Diagnosis of Chest Pain

Dear Dr. B: Your last column discussed the symptoms of heart attack and immediate actions required to increase survival if one was having chest pain. What I would like to know is how often an ER physician would miss a diagnosis of a heart attack?

ER physicians are not infallible. The diagnosis of a heart attack can be missed. How often does this happen? This subject is well covered in an article published in the recent issue of the Canadian Medical Association Journal (CMAJ). Here is the summary of the article.

Approximately half a million people present to Canadian emergency department s with chest pain. About 62,000 Canadians are admitted to hospital with acute heart attack. Probably an equal number are admitted with unstable angina.

There are good assessment protocols for ER physicians to use in patients with chest pain but none helps clinicians determine which patients can safely be discharged from the emergency department after a brief assessment, says the CMAJ article.

U.S. studies have shown that approximately two percent of patients are discharged home where the diagnoses of a heart attack has been missed.

The authors of the CMAJ article studied 1819 patients at St. Paul’s and Vancouver General hospitals. The mean age of the patient was 58 years. Fifty eight percent of the patients were males. Thirty one percent of the patients arrived to the department by ambulance.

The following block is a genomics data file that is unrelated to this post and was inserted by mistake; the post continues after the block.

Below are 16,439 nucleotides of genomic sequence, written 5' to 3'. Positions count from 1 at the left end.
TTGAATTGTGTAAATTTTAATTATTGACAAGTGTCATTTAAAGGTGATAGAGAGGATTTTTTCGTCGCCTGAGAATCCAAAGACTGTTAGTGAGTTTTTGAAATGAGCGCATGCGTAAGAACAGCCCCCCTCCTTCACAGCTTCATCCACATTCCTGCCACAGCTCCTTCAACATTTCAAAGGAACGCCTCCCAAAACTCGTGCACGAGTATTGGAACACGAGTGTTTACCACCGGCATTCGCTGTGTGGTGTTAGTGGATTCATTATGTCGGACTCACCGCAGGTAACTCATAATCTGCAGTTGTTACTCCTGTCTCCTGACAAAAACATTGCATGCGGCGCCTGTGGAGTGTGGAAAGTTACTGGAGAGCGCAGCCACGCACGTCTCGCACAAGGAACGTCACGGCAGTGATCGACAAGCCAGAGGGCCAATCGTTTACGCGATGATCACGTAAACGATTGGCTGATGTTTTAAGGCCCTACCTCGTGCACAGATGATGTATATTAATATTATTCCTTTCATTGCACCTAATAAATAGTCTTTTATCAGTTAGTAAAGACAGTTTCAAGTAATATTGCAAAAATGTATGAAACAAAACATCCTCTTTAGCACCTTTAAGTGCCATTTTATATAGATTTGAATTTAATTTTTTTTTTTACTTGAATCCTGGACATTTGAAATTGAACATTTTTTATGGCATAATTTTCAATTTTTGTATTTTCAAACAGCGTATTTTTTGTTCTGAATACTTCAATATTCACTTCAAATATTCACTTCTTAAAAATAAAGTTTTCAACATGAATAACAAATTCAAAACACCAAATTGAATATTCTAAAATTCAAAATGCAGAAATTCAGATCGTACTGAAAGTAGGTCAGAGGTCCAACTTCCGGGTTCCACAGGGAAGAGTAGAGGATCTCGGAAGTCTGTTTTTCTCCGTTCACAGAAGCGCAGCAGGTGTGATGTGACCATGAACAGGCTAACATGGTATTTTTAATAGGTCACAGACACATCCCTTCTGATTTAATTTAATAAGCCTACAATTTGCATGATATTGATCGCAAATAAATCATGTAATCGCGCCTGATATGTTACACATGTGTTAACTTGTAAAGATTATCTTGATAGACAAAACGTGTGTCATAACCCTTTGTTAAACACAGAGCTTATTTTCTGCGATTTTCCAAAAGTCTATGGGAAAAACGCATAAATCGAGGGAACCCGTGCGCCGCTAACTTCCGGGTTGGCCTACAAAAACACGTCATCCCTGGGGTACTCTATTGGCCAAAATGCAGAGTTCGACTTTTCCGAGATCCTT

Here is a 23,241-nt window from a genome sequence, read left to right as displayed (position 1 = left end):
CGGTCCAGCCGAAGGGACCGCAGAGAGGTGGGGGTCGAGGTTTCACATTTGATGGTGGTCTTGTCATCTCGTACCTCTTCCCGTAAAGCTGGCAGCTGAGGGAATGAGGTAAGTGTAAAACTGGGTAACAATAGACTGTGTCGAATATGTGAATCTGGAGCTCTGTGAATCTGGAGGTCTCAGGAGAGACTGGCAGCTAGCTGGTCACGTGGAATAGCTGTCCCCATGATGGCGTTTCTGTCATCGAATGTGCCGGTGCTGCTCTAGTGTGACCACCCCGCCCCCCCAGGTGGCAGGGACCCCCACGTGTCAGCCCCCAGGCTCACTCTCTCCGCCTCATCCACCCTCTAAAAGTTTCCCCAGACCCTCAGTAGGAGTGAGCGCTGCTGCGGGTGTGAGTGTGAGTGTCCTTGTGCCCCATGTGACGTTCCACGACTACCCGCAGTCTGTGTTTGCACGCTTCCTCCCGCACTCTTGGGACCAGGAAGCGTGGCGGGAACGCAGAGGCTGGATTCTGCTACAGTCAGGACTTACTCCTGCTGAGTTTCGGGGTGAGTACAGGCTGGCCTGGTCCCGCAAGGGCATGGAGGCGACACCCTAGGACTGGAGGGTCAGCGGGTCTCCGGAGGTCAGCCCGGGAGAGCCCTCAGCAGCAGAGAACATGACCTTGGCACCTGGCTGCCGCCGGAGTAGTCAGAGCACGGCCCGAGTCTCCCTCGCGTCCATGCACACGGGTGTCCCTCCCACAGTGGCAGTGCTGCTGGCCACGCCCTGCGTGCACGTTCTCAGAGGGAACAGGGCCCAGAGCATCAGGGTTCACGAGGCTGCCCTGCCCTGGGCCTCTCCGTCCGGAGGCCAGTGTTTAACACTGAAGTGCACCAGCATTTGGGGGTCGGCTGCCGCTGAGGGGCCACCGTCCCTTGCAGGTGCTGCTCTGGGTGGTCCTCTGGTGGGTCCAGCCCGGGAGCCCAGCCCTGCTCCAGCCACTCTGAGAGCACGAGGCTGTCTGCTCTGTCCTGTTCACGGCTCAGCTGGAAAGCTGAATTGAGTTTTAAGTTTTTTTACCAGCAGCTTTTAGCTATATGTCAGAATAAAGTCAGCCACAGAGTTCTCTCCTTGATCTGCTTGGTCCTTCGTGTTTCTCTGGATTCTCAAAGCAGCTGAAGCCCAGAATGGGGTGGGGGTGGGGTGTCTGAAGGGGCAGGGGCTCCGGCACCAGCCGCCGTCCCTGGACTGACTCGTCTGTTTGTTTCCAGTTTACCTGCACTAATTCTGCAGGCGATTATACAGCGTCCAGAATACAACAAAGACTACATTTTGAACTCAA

Twenty two percent (398 out of 1819) of patients had a diagnosis of acute heart attack or unstable angina on admission or confirmed within 30 days. Unfortunately, five percent of patients had been discharged from the emergency department because the diagnosis was missed.

The authors of the article indicate that the number of missed diagnoses in Canadian ER is higher than in U.S. where a study found the rate of missed diagnoses around two percent. The authors feel that the existing diagnostic pathways and guidelines do not include clear guidance for the early discharge of patients with chest pain.

The authors conclude that opportunities exist to improve both safety and efficiency by developing clinical tools to help clinicians identify patients who can safely be discharged after a short period of investigation. Ideally, the rate of missed diagnosis should not be more than two percent.

The study shows that if a patient presents with chest pain or discomfort to an emergency department in a Canadian hospital then 95 percent of the time you will have an appropriate diagnosis and treated accordingly. As better diagnostic tools become available the number of patients discharged with a missed diagnose will be much less.

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